Wilson grateful for sacrifices his wife makes

Catcher hits grand slam while joining Rangers by wearing pink to honor all moms

Wilson grateful for sacrifices his wife makes

DETROIT -- Rangers catcher Bobby Wilson knows firsthand how hard it is to hit a grand slam off a Major League pitcher -- which he did to break a tie in the eighth inning of Texas' 8-3 win over the Tigers on Sunday at Comerica Park.

But compared to being the wife or mother of a Major League player? It's a piece of cake.

"The sacrifices my wife -- the mother of my children -- has to make on a daily basis and a yearly basis, it's the hardest job in the world," Wilson said. "It makes my job look easy."

Wilson's tiebreaking grand slam

In honor of Mother's Day, Wilson joined his teammates by dressing head to toe in pink -- pink cleats, pink batting gloves, pink bats, pink undershirts.

Authentic game-used Louisville Slugger pink bats and other gear from Mother's Day games will be auctioned exclusively at MLB.com, with proceeds benefiting the fight against breast cancer. The complete Mother's Day collection -- which includes the special caps and jerseys being worn by players on Sunday -- is available at the MLB.com Shop.

"Pink everything," Wilson said. "Because this is a day for me to give thanks to everything my wife has done for me -- and what all mothers have done for our kids."

It was the least Wilson said he could do to pay tribute to his wife, Lori -- the "real MVP."

"She's such an important part of our family," Wilson said. "She's the glue that keeps it all together. It's really important to me, because she's been through a lot."

Particularly of late.

This season has been quite a roller coaster for Wilson, who has been the subject of two trades in as many months. After Texas dealt him to Detroit in exchange for Bryan Holaday in late March, Wilson found out four weeks later that he'd been re-acquired by the Rangers.

Needless to say, Wilson was ecstatic to rejoin Texas, but the stress of moving from place to place likely led to a few gray hairs.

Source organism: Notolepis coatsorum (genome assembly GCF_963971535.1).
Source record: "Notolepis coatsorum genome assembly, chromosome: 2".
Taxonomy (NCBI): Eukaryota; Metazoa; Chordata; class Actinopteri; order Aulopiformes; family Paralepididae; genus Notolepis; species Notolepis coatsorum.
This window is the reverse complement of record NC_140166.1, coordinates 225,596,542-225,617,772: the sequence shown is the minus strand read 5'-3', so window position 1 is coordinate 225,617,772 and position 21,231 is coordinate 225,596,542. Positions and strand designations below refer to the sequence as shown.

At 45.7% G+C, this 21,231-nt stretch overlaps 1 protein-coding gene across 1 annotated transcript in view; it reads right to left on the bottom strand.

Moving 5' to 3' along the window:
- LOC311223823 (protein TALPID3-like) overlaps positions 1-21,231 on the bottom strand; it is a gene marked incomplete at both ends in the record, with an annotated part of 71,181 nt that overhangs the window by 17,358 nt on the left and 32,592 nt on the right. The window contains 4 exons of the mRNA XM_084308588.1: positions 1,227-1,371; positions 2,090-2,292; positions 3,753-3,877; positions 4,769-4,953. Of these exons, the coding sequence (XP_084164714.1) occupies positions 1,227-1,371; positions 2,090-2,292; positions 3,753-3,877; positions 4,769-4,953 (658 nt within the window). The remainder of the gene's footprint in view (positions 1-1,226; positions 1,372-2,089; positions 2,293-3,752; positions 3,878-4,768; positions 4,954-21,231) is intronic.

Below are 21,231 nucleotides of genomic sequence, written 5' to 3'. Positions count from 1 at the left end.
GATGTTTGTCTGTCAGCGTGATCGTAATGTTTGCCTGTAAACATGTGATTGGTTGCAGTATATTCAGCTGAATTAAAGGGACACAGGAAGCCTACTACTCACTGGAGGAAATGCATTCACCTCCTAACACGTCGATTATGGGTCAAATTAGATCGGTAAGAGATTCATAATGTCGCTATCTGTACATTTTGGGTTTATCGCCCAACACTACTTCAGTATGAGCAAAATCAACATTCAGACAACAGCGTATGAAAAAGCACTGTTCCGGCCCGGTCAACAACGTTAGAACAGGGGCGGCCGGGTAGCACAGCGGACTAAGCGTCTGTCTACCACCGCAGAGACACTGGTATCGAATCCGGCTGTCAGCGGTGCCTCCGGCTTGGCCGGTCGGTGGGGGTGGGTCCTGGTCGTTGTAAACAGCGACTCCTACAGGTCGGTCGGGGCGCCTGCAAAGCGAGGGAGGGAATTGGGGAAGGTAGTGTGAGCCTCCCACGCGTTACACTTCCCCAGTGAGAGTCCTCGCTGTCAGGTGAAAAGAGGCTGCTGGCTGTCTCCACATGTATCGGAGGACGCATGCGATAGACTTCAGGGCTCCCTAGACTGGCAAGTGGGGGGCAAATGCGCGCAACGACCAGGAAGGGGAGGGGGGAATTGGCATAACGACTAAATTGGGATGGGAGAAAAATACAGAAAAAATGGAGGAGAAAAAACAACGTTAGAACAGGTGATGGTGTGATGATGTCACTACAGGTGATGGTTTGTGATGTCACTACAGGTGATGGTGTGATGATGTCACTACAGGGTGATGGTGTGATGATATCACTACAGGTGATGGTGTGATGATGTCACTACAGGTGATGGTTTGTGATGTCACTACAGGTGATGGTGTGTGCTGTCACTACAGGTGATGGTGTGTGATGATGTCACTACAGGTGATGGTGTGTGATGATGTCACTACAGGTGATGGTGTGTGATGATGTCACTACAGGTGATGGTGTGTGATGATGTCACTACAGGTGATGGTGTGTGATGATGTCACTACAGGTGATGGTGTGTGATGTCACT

The change has been particularly tough on his two daughters, Blake, 4, and Jace, 2, who haven't seen their father in 40-plus days.

"It's been really difficult," Wilson said. "Unfortunately, my wife is a single mom right now. You know what I mean? They have school, they have to be in Florida -- and I'm either in Toledo [Tigers' Triple-A affiliate], Detroit or Texas. I'm all over the place. So, it's tough on everyone."

Fortunately for Wilson, the wait is almost over.

The Rangers concluded a seven-day road trip Sunday and will host their next six games in Arlington. It's a much-needed homestand for Wilson, who will finally get a chance to see Lori.

"She's flying in [Sunday night]," Wilson said. "So I had to go shopping Saturday and get her something."

Wilson settled on a bracelet -- a gift he said is "from the kids." But the 33-year-old catcher added a special gift during Sunday's series final in Detroit -- a gift that was likely as big a surprise for him as it was Lori.

Wilson highlighted the Rangers' seven-run rally in the eighth inning with a go-ahead grand slam. It marked the first career slam for Wilson, and the first by a Rangers player since Aug. 27, 2014.

"This was a perfect day to honor everything she has done for me," Wilson said. "And what she has done for our kids."

For Wilson, it was the perfect Mother's Day gift to give Lori, whom he called the "perfect mom."

James Schmehl is a contributor to MLB.com based in Detroit. This story was not subject to the approval of Major League Baseball or its clubs.